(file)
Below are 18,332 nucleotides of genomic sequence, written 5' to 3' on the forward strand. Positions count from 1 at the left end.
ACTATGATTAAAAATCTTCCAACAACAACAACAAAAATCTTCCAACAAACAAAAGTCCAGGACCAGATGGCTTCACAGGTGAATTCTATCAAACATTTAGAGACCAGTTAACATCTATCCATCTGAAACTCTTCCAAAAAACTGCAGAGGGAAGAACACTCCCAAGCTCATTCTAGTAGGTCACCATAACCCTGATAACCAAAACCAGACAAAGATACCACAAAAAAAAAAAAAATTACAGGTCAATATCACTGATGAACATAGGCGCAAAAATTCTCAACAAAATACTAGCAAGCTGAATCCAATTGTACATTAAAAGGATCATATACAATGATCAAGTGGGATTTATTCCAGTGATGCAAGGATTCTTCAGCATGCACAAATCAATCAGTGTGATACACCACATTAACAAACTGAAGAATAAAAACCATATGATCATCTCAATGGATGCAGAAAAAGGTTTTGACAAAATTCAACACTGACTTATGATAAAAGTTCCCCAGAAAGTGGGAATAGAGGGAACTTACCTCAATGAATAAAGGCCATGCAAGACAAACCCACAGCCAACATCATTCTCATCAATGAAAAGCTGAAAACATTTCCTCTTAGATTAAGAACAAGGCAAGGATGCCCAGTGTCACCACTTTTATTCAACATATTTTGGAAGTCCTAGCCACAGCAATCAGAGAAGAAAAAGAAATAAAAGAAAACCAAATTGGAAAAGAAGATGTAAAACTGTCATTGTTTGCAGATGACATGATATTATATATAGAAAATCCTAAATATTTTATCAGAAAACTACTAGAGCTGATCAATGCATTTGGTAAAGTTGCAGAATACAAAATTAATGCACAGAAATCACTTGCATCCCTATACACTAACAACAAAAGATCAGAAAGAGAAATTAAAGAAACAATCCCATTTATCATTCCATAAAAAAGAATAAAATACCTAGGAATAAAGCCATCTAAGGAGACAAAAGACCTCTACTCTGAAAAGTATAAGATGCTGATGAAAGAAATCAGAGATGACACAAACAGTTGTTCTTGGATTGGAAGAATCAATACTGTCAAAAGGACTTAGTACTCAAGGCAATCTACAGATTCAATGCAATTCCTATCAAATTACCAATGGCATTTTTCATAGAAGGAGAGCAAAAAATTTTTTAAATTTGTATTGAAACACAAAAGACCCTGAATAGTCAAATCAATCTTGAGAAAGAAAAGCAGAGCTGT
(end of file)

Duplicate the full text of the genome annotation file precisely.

Below are 18,332 nucleotides of genomic sequence, written 5' to 3' on the forward strand. Positions count from 1 at the left end.
ACTATGATTAAAAATCTTCCAACAACAACAACAAAAATCTTCCAACAAACAAAAGTCCAGGACCAGATGGCTTCACAGGTGAATTCTATCAAACATTTAGAGACCAGTTAACATCTATCCATCTGAAACTCTTCCAAAAAACTGCAGAGGGAAGAACACTCCCAAGCTCATTCTAGTAGGTCACCATAACCCTGATAACCAAAACCAGACAAAGATACCACAAAAAAAAAAAAAATTACAGGTCAATATCACTGATGAACATAGGCGCAAAAATTCTCAACAAAATACTAGCAAGCTGAATCCAATTGTACATTAAAAGGATCATATACAATGATCAAGTGGGATTTATTCCAGTGATGCAAGGATTCTTCAGCATGCACAAATCAATCAGTGTGATACACCACATTAACAAACTGAAGAATAAAAACCATATGATCATCTCAATGGATGCAGAAAAAGGTTTTGACAAAATTCAACACTGACTTATGATAAAAGTTCCCCAGAAAGTGGGAATAGAGGGAACTTACCTCAATGAATAAAGGCCATGCAAGACAAACCCACAGCCAACATCATTCTCATCAATGAAAAGCTGAAAACATTTCCTCTTAGATTAAGAACAAGGCAAGGATGCCCAGTGTCACCACTTTTATTCAACATATTTTGGAAGTCCTAGCCACAGCAATCAGAGAAGAAAAAGAAATAAAAGAAAACCAAATTGGAAAAGAAGATGTAAAACTGTCATTGTTTGCAGATGACATGATATTATATATAGAAAATCCTAAATATTTTATCAGAAAACTACTAGAGCTGATCAATGCATTTGGTAAAGTTGCAGAATACAAAATTAATGCACAGAAATCACTTGCATCCCTATACACTAACAACAAAAGATCAGAAAGAGAAATTAAAGAAACAATCCCATTTATCATTCCATAAAAAAGAATAAAATACCTAGGAATAAAGCCATCTAAGGAGACAAAAGACCTCTACTCTGAAAAGTATAAGATGCTGATGAAAGAAATCAGAGATGACACAAACAGTTGTTCTTGGATTGGAAGAATCAATACTGTCAAAAGGACTTAGTACTCAAGGCAATCTACAGATTCAATGCAATTCCTATCAAATTACCAATGGCATTTTTCATAGAAGGAGAGCAAAAAATTTTTTAAATTTGTATTGAAACACAAAAGACCCTGAATAGTCAAATCAATCTTGAGAAAGAAAAGCAGAGCTGT